Monday, 11 April 2011


From Cleopatra's burnished throne to the leather and wood electric variety, the chair has many guises.

My favourite is the armchair, simply because it is the most comfortable.

I have long dreamt of an armchair I could take with me into the mountains or to the beach.

This is simply so that I may enjoy nature's bounty in comfort, rather than perched on a wet rock, or wedged in between a million pebbles.

This small wish was finally granted  this week when I chanced upon the elegant Flux chair.

Finally, a lightweight foldable armchair enabling me to sit down wherever I want.

My dream has come true.

Sure, it isn't actually an armchair armchair (please see how doggy is your dog to fully understand this comment), but it is more comfortable than cold pebbles and wet rock.

It is therefore an improvement.

I mention all this because during the week I have had to wrestle with another of life's innovations which also comes so close to being perfect but does not quite make it: the internet classroom.

I held a couple of lessons on Skype for logistical reasons, and, yet again, I find myself discomforted by something that should be so comfortable.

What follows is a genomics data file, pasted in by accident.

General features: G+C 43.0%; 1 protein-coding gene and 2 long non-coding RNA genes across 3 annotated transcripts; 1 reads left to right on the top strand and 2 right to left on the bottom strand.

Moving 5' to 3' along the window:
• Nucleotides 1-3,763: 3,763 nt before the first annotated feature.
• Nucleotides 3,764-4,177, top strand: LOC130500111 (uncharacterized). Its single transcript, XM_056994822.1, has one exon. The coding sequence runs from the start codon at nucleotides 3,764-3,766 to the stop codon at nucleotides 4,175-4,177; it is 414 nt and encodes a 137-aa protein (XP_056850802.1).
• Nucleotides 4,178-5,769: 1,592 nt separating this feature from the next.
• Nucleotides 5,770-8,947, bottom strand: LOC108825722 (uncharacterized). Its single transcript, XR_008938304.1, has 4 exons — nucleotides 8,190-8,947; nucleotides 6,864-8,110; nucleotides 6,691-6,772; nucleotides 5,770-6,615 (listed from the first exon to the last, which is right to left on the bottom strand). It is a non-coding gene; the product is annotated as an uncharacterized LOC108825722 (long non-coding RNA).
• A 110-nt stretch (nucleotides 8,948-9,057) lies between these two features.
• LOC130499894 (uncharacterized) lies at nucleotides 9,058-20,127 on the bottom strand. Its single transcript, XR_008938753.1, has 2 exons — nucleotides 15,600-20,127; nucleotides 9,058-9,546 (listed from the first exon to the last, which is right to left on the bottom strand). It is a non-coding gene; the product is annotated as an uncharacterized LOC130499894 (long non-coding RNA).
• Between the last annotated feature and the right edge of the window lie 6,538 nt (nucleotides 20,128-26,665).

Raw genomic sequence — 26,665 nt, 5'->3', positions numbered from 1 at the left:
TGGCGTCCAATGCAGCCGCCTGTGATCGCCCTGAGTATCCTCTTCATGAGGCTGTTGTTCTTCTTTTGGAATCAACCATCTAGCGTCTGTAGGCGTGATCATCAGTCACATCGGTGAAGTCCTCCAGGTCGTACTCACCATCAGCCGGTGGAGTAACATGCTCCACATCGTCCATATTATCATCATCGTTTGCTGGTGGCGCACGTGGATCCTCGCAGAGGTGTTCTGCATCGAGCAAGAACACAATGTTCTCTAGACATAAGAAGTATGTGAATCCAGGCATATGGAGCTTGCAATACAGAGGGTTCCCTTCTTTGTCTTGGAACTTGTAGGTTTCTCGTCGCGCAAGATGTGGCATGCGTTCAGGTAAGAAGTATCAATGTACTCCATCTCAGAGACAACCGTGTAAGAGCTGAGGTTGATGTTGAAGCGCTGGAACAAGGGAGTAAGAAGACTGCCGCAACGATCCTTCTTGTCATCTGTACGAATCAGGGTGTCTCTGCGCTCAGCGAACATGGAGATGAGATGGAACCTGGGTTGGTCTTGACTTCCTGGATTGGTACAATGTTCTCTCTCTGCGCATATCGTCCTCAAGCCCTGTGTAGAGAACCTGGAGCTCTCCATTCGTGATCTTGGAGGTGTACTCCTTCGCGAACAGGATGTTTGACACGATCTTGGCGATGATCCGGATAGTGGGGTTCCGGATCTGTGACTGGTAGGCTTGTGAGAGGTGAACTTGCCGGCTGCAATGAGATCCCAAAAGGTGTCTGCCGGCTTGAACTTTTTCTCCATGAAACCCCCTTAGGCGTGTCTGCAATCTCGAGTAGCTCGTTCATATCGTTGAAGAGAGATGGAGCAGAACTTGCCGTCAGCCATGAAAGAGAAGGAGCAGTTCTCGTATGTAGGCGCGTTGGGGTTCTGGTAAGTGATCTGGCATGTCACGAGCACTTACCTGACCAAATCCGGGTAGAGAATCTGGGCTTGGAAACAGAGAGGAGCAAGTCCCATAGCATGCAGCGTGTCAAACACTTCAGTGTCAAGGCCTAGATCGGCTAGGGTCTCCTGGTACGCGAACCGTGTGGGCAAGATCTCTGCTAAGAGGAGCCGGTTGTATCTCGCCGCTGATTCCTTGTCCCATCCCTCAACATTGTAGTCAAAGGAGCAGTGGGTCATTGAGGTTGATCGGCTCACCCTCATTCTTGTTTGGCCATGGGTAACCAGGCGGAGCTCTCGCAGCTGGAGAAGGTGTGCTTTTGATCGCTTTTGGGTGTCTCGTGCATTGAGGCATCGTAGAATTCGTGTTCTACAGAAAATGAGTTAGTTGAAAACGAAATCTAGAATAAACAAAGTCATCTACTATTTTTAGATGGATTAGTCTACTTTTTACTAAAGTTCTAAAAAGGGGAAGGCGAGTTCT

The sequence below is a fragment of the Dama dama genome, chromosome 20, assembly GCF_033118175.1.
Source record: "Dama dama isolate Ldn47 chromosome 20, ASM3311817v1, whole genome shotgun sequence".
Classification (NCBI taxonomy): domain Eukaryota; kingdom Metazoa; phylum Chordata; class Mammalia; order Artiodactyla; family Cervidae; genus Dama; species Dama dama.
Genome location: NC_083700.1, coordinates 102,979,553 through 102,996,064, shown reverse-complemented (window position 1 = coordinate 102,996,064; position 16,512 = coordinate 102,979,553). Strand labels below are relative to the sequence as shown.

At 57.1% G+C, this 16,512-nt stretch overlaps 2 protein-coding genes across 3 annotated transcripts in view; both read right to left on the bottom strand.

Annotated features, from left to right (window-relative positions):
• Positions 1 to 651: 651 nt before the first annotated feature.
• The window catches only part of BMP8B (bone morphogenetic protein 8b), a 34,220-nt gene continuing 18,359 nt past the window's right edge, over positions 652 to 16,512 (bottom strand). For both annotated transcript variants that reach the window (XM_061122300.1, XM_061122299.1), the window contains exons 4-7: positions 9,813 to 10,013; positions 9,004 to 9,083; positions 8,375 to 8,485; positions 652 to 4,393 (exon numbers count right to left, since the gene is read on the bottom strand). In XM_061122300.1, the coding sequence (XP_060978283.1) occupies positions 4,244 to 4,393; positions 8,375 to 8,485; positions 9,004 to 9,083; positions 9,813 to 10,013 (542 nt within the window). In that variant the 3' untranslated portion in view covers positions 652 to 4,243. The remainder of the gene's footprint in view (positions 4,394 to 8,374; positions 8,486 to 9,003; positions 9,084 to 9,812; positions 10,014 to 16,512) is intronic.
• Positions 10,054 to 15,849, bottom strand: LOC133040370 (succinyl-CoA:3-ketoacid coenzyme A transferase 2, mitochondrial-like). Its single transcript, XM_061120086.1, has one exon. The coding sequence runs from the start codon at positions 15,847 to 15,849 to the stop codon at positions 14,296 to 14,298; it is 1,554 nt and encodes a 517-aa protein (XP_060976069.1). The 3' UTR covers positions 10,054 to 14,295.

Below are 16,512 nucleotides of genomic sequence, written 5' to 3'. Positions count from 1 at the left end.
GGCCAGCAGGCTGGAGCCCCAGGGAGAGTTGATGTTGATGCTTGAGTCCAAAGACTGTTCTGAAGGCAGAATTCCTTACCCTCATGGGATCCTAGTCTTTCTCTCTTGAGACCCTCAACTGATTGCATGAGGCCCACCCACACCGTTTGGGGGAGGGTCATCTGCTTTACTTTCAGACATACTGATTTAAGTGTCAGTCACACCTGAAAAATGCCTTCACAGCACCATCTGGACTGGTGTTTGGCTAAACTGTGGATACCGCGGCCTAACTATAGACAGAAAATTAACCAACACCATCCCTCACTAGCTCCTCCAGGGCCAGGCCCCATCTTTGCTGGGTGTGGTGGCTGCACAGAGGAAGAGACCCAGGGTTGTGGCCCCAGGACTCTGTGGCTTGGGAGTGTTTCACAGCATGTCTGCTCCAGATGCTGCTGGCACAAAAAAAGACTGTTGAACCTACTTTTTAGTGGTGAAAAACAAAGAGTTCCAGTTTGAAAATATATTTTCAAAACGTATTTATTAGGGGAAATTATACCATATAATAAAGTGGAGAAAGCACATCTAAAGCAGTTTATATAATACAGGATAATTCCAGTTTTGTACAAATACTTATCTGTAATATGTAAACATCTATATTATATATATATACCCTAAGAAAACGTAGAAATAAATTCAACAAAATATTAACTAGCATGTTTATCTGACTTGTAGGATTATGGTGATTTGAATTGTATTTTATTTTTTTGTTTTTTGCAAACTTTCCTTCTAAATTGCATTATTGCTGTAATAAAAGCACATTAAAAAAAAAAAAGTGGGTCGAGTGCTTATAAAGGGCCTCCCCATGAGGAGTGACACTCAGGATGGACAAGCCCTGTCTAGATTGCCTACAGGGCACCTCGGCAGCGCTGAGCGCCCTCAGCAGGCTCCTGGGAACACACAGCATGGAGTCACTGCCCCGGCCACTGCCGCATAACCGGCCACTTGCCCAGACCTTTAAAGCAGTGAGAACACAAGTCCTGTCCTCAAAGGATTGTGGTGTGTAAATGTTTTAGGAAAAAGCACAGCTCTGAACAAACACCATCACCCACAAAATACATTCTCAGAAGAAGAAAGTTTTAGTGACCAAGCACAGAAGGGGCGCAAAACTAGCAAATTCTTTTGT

There are three main problems for me with current synchronous online classrooms.

The first is that there is always a tiny delay when people are speaking, which means you are forever talking over each other, or waiting clumsily for gaps of silence.

Secondly, certain paralingual aspects of communication are slightly eroded, even with a camera, so that you never get the whole picture from your learner, nor he from you.

Thirdly, you don't share the same context, but are in separate rooms, in separate buildings, in separate cities.

But, in some ways these are all advantages because it forces you to rely much more heavily on what you say and therefore makes words, both their pronunciation and meaning, the focus of the lesson.

At the same time, it does have the advantage of allowing you to see a shared whiteboard and swap documents.

So, yes, the internet classroom is not as comfortable as it should be.

It's not yet the holographic classroom, but it is better than phone lessons, or shouting.

And, best of all,  it does mean you can teach from the comfort of your armchair.


  1. Ha! It's very cool indeed, but it it comfy, Tony?
    happy sitting

  2. Er, comfier than a rock!